There are at least three situations (probably more) that could occur between the boat and the fuel hose.

    1) A transient stray current ( and subsequent voltage) within the marina caused by improper polarity wiring from say a 120 or 240 volt service. This could include wet receptacles.
    2) Static electricity which can be produced due to the fuel moving down the hose and creating the potential difference, ie difference in voltage to create the spark at the fuel fill.
    3) Stray currents within the boat that may occur within the grounding side of boat wiring> ( I suspect this is why ABYC requires the ground wire for the filler neck, sender and tank have a dedicated to ground wire though it appears
    to be a bit at odds with stating that this wire can be connected to a common bus?)

    {Is there a situation where the wires carrying current to other equipment in physical parallel proximity with ground wires experience an induced current and hence voltage in the ground wire and raise the absolute voltage in the ground wire>}

    Static electricity can be developed by the fuel simply moving down the hose and this static electricity can be transferred into the fuel in the tank as well. Static electricity can exist on non conductive materials or conductive materials
    that are not grounded, but not on conductive materials that are properly grounded as the PD will in essence go to a zero PD

    High temperature which reduces the vapor pressure of say a high volatile fuel, gas as compared to diesel, and air entrainment increases the chance of ignition if a spark occurs.

    It is best to touch the marina fuel fill hose to the filler on the boat prior to opening the fill cap and then ensure that the pump fill handle is in contact during the fill to ensure that a spark will not occur when pulling the pump fill handle
    is removed.
     
    Last edited: Nov 11, 2020
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  9. Mr Efficiency
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    Mr Efficiency Senior Member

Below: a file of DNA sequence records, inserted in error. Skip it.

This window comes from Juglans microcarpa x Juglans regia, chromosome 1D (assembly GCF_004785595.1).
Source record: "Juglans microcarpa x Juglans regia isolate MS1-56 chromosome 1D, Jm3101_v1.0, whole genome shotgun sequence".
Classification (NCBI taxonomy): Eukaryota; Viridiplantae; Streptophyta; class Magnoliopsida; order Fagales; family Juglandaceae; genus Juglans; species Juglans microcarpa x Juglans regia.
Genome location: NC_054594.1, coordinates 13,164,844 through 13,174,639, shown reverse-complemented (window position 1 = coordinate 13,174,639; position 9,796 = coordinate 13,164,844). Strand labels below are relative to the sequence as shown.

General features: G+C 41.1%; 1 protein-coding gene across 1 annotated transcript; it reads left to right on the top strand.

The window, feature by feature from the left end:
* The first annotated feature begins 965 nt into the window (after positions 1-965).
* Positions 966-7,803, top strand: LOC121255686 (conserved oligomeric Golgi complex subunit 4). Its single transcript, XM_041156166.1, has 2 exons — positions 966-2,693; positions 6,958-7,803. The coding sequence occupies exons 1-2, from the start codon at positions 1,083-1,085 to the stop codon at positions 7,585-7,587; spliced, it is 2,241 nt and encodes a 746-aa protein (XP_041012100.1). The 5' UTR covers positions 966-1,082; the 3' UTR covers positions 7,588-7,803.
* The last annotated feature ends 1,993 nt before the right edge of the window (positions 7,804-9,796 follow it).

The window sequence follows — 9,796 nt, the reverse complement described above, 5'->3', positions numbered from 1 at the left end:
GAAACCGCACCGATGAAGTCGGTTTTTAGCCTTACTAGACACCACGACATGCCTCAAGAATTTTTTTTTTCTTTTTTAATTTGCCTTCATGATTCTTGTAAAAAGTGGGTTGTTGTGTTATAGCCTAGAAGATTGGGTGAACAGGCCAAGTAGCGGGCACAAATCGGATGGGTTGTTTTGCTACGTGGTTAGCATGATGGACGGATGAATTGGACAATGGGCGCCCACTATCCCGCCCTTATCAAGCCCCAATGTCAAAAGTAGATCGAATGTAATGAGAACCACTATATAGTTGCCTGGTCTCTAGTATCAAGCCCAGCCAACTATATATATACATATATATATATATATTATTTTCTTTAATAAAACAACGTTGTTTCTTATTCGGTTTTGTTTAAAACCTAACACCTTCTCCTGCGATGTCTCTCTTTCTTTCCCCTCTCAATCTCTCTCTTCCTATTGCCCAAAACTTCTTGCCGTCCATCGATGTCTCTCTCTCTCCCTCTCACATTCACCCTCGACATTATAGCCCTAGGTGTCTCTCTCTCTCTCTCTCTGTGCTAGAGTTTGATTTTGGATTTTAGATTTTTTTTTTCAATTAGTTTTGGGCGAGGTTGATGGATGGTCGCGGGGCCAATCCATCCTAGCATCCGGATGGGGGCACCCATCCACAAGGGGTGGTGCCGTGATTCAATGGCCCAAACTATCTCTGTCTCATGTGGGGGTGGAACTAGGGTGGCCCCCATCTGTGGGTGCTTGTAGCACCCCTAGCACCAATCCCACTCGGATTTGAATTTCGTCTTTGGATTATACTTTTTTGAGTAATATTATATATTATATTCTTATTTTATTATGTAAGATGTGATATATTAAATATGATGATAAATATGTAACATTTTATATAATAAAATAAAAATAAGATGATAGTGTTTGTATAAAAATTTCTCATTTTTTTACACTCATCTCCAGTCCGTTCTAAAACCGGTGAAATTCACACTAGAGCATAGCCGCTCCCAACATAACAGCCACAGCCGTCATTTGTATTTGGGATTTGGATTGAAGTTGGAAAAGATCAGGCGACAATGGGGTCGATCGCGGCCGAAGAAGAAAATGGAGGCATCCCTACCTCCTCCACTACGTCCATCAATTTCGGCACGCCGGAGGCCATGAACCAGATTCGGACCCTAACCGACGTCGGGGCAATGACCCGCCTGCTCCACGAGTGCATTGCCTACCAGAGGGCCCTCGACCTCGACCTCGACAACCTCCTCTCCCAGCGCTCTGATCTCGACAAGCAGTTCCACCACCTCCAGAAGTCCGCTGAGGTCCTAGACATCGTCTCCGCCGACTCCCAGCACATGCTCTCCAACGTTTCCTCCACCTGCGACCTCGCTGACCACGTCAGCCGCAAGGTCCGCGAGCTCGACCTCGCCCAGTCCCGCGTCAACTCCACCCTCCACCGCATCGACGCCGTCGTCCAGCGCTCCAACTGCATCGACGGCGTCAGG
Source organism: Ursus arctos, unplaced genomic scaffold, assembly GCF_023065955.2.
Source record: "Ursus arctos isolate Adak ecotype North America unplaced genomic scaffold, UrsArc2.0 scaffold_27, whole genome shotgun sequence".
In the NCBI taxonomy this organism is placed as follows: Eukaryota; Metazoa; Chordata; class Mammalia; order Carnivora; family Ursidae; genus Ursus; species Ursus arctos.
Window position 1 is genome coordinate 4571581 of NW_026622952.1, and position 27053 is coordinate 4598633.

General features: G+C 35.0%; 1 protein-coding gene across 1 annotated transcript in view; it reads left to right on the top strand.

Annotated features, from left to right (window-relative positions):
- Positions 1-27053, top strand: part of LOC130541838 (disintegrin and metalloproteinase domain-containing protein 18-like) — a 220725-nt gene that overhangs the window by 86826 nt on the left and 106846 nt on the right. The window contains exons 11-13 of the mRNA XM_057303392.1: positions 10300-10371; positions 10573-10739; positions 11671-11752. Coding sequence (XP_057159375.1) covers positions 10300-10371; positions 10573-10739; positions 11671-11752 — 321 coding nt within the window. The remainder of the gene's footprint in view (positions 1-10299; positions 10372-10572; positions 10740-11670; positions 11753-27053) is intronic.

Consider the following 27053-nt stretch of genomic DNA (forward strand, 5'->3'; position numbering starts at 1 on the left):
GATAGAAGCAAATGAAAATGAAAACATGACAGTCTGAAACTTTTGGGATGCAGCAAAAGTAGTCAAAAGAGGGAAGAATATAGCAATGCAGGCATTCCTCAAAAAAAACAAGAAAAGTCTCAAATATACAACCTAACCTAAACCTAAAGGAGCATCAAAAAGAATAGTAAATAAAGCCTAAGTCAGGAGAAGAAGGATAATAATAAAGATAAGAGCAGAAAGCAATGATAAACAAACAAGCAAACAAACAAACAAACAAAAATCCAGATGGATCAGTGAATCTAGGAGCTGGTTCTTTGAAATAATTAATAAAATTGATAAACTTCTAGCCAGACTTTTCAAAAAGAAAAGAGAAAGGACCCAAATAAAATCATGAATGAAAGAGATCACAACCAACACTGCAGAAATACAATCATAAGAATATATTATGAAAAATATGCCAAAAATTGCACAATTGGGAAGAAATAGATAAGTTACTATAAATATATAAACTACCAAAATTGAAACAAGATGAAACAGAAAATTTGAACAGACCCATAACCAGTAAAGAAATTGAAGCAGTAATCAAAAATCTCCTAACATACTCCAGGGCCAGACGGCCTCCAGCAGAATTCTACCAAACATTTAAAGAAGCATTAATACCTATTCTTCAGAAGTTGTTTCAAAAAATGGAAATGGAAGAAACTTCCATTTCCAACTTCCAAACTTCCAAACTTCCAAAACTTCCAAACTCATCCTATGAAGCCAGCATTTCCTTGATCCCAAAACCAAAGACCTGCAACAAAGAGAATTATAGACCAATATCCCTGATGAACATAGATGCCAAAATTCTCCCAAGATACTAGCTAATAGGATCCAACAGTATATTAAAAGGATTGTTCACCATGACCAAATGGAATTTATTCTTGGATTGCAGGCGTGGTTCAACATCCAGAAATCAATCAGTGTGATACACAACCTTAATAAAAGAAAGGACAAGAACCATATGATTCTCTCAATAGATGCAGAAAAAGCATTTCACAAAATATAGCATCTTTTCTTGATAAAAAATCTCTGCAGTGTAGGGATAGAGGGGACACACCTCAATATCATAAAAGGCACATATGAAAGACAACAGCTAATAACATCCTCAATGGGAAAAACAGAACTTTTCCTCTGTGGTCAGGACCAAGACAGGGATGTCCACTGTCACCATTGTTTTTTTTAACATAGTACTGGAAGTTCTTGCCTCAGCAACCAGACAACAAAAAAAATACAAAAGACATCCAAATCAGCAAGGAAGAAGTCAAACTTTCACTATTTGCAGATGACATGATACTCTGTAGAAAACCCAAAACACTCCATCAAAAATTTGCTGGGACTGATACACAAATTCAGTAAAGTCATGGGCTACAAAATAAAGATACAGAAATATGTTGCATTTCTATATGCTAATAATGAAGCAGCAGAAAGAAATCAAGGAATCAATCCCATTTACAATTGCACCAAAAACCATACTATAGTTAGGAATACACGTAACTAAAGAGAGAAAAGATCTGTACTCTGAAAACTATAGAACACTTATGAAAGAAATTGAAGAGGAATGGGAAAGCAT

And I dare say they are grounded, I have always been careful, rightly or wrongly, of keeping say a metal jerry can away from a metal filler opening, by using a plastic funnel.
     
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  10. Ike
    Joined: Apr 2006
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    Ike Senior Member

    Look at tank requirements here Boat Building Regulations | Boat Fuel System https://newboatbuilders.com/pages/fuel.html
    Look here to see diagrams of fuel tank installations: the top one is the current Coast Guard , EPA, and ABYC standard. The bottom image is the simpler Coast Guard and ABYC standard prior to January 1, 2012. see below https://newboatbuilders.com/images/Fuel_Tank.jpg
    [​IMG]

    Grounding is not all that complex. If your have a metal fuel fill fitting, then you need to run a wire from that fitting to the grounding tab on the tank, and then run a wire from the ground on the tank to the boats Ground which is normally the negative battery terminal on most small boats. Some may have a separate grounding buss, that all ground wires lead to, and the grounding buss is connected by a single wire to the battery negative. If the Fuel fill is plastic, it is now recommended by ABYC and the Coast Guard that you do not run a wire to the Fuel Fill.

    As stated before by others the wire should be marine wire, usually labeled UL 1426. It does not have to be tinned, but tinned is better and tends to last longer. But I have some untinned wire in my boat that is over 40 years old and still perfectly acceptable.

    By the way, anti-siphon valves are only needed if the fuel lines run down hill. If the fuel inlet on the engine is higher than top of the fuel tank you don't need one.
     
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  11. KismetFI
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    KismetFI Junior Member

    Thanks for the reply, this is great information!
     
  12. Barry
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    Barry Senior Member

    Within the last two years, this picture is one that I would have agreed with and responded to a thread with this set up in mind. A contributor, new I think, provided a new picture that said that the new ABYC guidelines now require
    a carbon canister and a fuel system that only vents when a certain pressure is hit. I could not find this thread that came with an accompanying drawing.
    I was able to find this excerpt though and it appears that the USCG states that the EPA reg below it is actual law. Ike you would know better

    I will post a link to a document that may or may not be up to date but it is this document that the info stated below came from. There is a picture of the Traditional Installation, the one that I thought was still in effect as well as a new picture of the complaint installation
    Link as above https://www.uscgboating.org/assets/1/AssetManager/ABYC.1002.01.pdf

    IT’S THE LAW - USCG: 183.507 General. Each fuel system component on a boat to which this subpart applies must meet the requirements of this subpart unless the component is part of an outboard engine or is part of portable equipment.